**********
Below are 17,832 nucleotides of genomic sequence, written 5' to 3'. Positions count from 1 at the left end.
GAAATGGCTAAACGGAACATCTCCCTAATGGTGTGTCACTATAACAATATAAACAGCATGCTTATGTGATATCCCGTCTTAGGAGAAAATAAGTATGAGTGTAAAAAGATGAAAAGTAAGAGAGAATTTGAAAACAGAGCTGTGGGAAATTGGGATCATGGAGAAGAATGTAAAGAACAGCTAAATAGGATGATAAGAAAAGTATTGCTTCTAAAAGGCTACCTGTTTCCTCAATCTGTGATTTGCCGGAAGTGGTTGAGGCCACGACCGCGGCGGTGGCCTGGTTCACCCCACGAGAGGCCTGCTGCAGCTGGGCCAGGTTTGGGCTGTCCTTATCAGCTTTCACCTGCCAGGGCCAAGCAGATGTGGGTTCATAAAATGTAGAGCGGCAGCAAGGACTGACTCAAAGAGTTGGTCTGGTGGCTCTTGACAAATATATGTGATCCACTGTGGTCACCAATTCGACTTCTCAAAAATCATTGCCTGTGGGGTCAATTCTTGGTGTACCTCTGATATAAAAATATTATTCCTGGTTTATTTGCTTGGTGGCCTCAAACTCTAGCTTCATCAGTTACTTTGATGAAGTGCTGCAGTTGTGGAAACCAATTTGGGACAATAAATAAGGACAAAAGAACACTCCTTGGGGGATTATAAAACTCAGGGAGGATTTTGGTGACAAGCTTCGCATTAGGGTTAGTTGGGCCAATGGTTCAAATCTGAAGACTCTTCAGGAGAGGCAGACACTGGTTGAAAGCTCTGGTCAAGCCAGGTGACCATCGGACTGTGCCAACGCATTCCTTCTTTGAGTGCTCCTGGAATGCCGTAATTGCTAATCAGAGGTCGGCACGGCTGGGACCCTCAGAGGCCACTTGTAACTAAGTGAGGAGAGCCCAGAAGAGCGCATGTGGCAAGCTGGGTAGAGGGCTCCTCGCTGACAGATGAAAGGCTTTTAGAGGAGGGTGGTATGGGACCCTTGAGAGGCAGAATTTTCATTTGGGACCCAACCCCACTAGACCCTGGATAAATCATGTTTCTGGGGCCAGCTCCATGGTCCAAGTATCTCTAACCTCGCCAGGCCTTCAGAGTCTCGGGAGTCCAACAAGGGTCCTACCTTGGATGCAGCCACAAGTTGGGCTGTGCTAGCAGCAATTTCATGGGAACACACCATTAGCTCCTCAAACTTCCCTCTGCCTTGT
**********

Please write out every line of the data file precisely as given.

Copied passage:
Below are 17,832 nucleotides of genomic sequence, written 5' to 3'. Positions count from 1 at the left end.
GAAATGGCTAAACGGAACATCTCCCTAATGGTGTGTCACTATAACAATATAAACAGCATGCTTATGTGATATCCCGTCTTAGGAGAAAATAAGTATGAGTGTAAAAAGATGAAAAGTAAGAGAGAATTTGAAAACAGAGCTGTGGGAAATTGGGATCATGGAGAAGAATGTAAAGAACAGCTAAATAGGATGATAAGAAAAGTATTGCTTCTAAAAGGCTACCTGTTTCCTCAATCTGTGATTTGCCGGAAGTGGTTGAGGCCACGACCGCGGCGGTGGCCTGGTTCACCCCACGAGAGGCCTGCTGCAGCTGGGCCAGGTTTGGGCTGTCCTTATCAGCTTTCACCTGCCAGGGCCAAGCAGATGTGGGTTCATAAAATGTAGAGCGGCAGCAAGGACTGACTCAAAGAGTTGGTCTGGTGGCTCTTGACAAATATATGTGATCCACTGTGGTCACCAATTCGACTTCTCAAAAATCATTGCCTGTGGGGTCAATTCTTGGTGTACCTCTGATATAAAAATATTATTCCTGGTTTATTTGCTTGGTGGCCTCAAACTCTAGCTTCATCAGTTACTTTGATGAAGTGCTGCAGTTGTGGAAACCAATTTGGGACAATAAATAAGGACAAAAGAACACTCCTTGGGGGATTATAAAACTCAGGGAGGATTTTGGTGACAAGCTTCGCATTAGGGTTAGTTGGGCCAATGGTTCAAATCTGAAGACTCTTCAGGAGAGGCAGACACTGGTTGAAAGCTCTGGTCAAGCCAGGTGACCATCGGACTGTGCCAACGCATTCCTTCTTTGAGTGCTCCTGGAATGCCGTAATTGCTAATCAGAGGTCGGCACGGCTGGGACCCTCAGAGGCCACTTGTAACTAAGTGAGGAGAGCCCAGAAGAGCGCATGTGGCAAGCTGGGTAGAGGGCTCCTCGCTGACAGATGAAAGGCTTTTAGAGGAGGGTGGTATGGGACCCTTGAGAGGCAGAATTTTCATTTGGGACCCAACCCCACTAGACCCTGGATAAATCATGTTTCTGGGGCCAGCTCCATGGTCCAAGTATCTCTAACCTCGCCAGGCCTTCAGAGTCTCGGGAGTCCAACAAGGGTCCTACCTTGGATGCAGCCACAAGTTGGGCTGTGCTAGCAGCAATTTCATGGGAACACACCATTAGCTCCTCAAACTTCCCTCTGCCTTGT